Generating Radial Basis Function (RBF) models with PySMO#


The IDAES surrogate API is a wrapper around the original PySMO surrogate interface.

The pysmo_surrogate.PysmoRBFTrainer method has the capability to generate different types of RBF surrogates from data based on the basis function selected. RBFs models are usually of the form where

\[\begin{equation} y_{k}=\sum_{j=1}^{\Omega}w_{j}\psi\left(\Vert x_{k}-z_{j}\Vert\right)\qquad k=1,\ldots,m\quad\label{eq:RBF-expression} \end{equation}\]

where \(z_{j}\) are basis function centers (in this case, the training data points), \(w_{j}\) are the radial weights associated with each center \(z_{j}\), and \(\psi\) is a basis function transformation of the Euclidean distances.

PySMO offers a range of basis function transformations \(\psi\), as shown in the table below.

List of available RBF basis transformations, \(d = \parallel x_{k}-z_{j}\parallel\)#

Transformation type

PySMO option name








Thin-plate spline








\(\sqrt{1+\left(\sigma d\right)^{2}}\)

Inverse mMultiquadric


\(1/{\sqrt{1+\left(\sigma d\right)^{2}}}\)

Selection of parametric basis functions increase the flexibility of the radial basis function but adds an extra parameter (\(\sigma\))to be estimated.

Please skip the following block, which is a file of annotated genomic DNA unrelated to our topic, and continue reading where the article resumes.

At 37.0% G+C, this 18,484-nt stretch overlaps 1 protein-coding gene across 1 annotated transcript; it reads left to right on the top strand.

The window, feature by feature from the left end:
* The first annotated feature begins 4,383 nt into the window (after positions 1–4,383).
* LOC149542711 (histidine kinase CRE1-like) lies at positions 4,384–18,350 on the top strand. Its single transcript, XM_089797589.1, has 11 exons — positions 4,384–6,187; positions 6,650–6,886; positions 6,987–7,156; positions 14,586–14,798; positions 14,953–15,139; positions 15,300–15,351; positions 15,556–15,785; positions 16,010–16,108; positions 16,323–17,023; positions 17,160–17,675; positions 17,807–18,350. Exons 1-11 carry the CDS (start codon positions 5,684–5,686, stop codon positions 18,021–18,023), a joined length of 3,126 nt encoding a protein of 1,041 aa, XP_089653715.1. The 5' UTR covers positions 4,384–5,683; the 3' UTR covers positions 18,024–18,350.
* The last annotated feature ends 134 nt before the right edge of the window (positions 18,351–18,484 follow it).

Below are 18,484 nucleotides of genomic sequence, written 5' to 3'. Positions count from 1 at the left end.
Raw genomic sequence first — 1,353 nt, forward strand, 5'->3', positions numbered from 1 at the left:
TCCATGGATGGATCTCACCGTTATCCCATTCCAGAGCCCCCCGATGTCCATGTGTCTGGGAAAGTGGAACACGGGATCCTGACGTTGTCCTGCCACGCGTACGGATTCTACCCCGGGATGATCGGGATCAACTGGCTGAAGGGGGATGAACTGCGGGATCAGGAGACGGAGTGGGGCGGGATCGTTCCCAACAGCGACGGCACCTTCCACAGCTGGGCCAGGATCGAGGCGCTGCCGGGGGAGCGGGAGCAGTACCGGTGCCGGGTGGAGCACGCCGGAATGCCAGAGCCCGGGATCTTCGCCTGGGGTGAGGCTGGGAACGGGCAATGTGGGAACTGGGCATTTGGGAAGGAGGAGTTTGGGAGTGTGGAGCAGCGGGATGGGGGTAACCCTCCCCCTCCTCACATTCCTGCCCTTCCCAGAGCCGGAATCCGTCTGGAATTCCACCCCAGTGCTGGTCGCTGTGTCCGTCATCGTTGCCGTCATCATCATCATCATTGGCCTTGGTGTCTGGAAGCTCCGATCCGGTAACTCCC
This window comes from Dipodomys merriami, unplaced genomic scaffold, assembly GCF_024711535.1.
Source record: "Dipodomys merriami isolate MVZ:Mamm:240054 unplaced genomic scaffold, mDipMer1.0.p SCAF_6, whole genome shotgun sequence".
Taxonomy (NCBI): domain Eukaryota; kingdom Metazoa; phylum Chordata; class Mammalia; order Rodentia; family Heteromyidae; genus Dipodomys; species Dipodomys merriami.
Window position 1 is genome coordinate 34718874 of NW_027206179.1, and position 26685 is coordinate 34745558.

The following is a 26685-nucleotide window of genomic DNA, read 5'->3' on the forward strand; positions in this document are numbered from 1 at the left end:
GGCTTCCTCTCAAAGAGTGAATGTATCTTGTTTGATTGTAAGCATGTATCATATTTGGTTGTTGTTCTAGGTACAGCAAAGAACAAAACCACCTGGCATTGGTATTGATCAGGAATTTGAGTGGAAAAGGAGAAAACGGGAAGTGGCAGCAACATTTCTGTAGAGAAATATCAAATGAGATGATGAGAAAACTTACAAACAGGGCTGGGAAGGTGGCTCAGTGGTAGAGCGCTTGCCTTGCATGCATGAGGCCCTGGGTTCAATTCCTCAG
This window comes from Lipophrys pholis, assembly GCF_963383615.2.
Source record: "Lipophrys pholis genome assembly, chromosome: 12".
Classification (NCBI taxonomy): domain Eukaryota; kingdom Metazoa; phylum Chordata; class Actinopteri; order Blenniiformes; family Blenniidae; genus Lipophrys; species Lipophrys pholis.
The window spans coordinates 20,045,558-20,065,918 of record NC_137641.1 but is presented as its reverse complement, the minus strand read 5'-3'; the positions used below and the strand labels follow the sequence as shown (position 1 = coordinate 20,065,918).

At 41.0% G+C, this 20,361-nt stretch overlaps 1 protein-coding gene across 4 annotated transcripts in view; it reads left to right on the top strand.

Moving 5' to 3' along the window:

Basic Usage#

To generate an RBF model with PySMO, the pysmo_surrogate.PysmoRBFTrainer trainer is instantiated and initialized with the desired configuration arguments, and the training function train_surrogate is called:

# Required imports
>>> from idaes.core.surrogate.pysmo_surrogate import PysmoRBFTrainer
>>> import pandas as pd

# Load dataset from a csv file
>>> xy_data = pd.read_csv('data.csv', header=None, index_col=0)

# Define the input and output labels
input_labels = ['X1', 'X2']
output_labels = ['Y1','Y2']

# Create the RBF trainer object
>>> rbf_trainer = PysmoRBFTrainer(input_labels=input_labels, output_labels=output_labels, training_dataframe = data_training)

# Set PySMO options
>>> rbf_trainer.config.basis_function = 'cubic'

# Train the model
>>> rbf_train = rbf_trainer.train_surrogate()

Configuration Options#

PysmoRBFTrainer takes the following optional arguments:

PySMO RBF options#


Configuration argument




Option to specify the type of basis function to be used in the RBF model. Default is ‘gaussian’.



Boolean argument which determines whether model regularization is applied during training.
Default is True.



Method used to solve the parameter estimation problems for the RBF model:
BFGS (‘BFGS’), maximum likelihood (‘algebraic’) or Pyomo least squares minimization (‘pyomo’).
Default is ‘algebraic’.


The result of the pysmo_surrogate.PysmoRBFTrainer method is a python object containing information about the problem set-up, the optimal radial basis function weights \(w_{j}\) and different error and quality-of-fit metrics such as the mean-squared-error (MSE) and the \(R^{2}\) coefficient-of-fit.

Surrogate Visualization#

For visualizing PySMO-trained surrogates via parity and residual plots, see Visualizing Surrogate Model Results.